In February we moved from Palos Verdes Estates, CA to Vancouver, WA.
This move was years in the planning and since we were leaving the state we'd spent all of our married life in (and my entire childhood) we decided to take a 10-day drive up the coast to our new home, visiting many of our favorite places. This post is about the logistics of doing that with 2 dogs in the car, too.
My minivan has had its two back rows of seats removed (those were being moved up with our other possessions in storage containers). We've always had a huge dog crate behind the driver and passenger seat (the biggest model they make) for our large Borzoi, and behind that we have two more smaller crates (we used to have 3 dogs). One of the smaller crates is for my oversized Sheltie (35 lbs), and the other has been opened and stacked top-into-bottom, so it's like a large drawer that's open at the top. This is used for storage. Both the smaller crates sit on top of a 10" high wooden platform which has plastic storage boxes under it, open at the top, so they too operate like pull our drawers. This is our normal minivan configuration.
When we left PVE, my van was filled with some essentials for our trip up-- last minute kitchen items that didn't get packed because we used them up till the last minute, my large suitcase, dog food and supplies, a water filter, my big computer bag (with devices and chargers), some towels, dog blankets, etc. My husband's Prius was full of his suitcase, his golf clubs, his computer bag, etc. We had walkie talkies so we could talk without relying on cellphone coverage We caravaned up together.
We drove up the coast stopping in Carmel, Mendocino, and Gold Beach OR. The trip took 10 days and was stunningly beautiful. The dogs slept in the car almost every night, which worked out really well. Because they each ride in their own crate (with water bowl, crate fans, and locks if we need them) we have the ability to keep windows open wider than you would if your dog was unconfined.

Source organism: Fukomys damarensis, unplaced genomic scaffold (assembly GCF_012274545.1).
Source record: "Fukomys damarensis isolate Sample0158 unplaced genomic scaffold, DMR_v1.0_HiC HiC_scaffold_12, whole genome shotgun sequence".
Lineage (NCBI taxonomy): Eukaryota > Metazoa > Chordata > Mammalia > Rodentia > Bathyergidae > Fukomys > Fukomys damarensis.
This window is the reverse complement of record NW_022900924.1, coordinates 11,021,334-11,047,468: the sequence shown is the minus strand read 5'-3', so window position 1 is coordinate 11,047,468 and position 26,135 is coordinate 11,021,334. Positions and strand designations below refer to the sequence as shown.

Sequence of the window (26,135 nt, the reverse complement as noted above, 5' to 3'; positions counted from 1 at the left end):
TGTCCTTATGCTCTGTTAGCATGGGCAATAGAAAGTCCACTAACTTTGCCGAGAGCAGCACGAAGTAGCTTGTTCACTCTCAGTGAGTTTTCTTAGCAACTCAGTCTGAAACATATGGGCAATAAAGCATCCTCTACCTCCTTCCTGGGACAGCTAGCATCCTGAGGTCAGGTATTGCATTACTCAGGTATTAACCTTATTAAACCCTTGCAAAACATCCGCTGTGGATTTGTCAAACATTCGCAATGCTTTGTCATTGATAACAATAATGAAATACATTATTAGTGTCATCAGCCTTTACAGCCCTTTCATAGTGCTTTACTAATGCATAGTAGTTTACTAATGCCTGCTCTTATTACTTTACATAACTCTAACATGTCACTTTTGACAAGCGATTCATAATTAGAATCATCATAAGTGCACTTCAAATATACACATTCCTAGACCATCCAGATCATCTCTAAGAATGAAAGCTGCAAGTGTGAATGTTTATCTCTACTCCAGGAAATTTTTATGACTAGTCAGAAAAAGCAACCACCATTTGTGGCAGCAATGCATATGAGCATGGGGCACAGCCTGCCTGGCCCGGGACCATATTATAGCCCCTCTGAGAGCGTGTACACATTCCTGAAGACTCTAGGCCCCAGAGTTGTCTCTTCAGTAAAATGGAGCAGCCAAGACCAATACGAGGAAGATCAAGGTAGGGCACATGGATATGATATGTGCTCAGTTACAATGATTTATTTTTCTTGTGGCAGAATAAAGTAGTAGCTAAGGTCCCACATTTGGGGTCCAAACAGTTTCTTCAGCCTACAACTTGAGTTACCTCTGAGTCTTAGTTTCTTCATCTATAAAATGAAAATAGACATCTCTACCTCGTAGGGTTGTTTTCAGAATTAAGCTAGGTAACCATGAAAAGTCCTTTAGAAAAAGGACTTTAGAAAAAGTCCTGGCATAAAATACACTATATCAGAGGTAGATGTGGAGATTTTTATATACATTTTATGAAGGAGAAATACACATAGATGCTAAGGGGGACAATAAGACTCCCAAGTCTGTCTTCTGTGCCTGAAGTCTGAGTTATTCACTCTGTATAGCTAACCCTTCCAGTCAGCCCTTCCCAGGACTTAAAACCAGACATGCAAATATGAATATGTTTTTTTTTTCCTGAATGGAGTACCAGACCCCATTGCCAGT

We obviously took frequent breaks during the long hours of driving to stretch everyone's legs and potty the dogs. We took care to go slowly during curvy roads through the coastal forest to prevent any motion sickness in the dogs. We kept their food and dishes easily accessible so we could pull over at feeding times, or quietly go out and feed them at 6am.
It was a long and beautiful trip, and even I was happy to see it end when we arrived at our new home. The dogs had so much adjusting to do-- once we got to the new home they still didn't know we weren't just at another hotel (another temporary place) and they didn't start to really settle in until our possessions (and their beds!) arrived later.
All of the dog training we've done over the years made this trip a breeze. Our dogs are comfortable in strange locations out in public, they are polite and easy to handle on leash, they know how to "settle" on their mat no matter where the mat is, and they know how to load and unload into their car crates easily. We adhered to their normal routine during our trip (feeding them at the same time as usual, etc). The only thing that required more diligence on our part was recognizing that they were getting less exercise than usual, and we needed to keep track of their eliminations. After hours of driving (with their snoozing in their crates) they required longer walks to get them to potty.
In our new home, we don't have a fenced in yard which means our dogs must be leashed every time they go outside (we now live on a golf course). These routines have also taken some adjustment on everyone's part. I can no longer open the side door and let the dogs come and go as they please (and I have to intentionally take them out and for walks to eliminate). They' adjusted well as have we.
The first time we took them to the new large dog park we kept them both on leash while we walked the perimeter, giving them a chance to get acquainted with the new park. Our Sheltie is now mostly deaf, so he stays on leash since he can't hear me. We found a wonderful new vet, and are settling in nicely.